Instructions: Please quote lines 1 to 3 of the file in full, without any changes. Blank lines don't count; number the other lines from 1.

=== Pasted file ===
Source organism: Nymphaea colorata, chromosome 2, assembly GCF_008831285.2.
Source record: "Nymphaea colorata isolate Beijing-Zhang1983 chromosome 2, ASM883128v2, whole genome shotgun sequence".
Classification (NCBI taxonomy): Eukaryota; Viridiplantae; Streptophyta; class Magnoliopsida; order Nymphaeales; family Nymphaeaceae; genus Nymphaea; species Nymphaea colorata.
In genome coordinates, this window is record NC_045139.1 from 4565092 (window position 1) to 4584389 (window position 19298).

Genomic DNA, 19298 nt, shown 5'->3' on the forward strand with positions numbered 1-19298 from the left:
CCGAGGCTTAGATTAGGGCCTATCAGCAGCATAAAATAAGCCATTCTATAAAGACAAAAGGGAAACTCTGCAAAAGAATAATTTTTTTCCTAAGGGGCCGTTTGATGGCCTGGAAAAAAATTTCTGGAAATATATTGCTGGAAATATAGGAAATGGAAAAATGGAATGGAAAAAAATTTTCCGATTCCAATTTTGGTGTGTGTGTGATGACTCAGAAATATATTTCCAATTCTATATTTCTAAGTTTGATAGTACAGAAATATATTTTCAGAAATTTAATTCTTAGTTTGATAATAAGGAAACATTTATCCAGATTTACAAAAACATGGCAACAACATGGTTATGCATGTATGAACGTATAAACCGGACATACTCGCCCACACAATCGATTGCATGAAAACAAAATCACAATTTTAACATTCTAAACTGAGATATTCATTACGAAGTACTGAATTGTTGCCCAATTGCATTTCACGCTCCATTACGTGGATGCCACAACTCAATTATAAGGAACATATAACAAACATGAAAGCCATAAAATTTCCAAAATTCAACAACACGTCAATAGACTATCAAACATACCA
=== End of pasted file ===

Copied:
Source organism: Nymphaea colorata, chromosome 2, assembly GCF_008831285.2.
Source record: "Nymphaea colorata isolate Beijing-Zhang1983 chromosome 2, ASM883128v2, whole genome shotgun sequence".
Classification (NCBI taxonomy): Eukaryota; Viridiplantae; Streptophyta; class Magnoliopsida; order Nymphaeales; family Nymphaeaceae; genus Nymphaea; species Nymphaea colorata.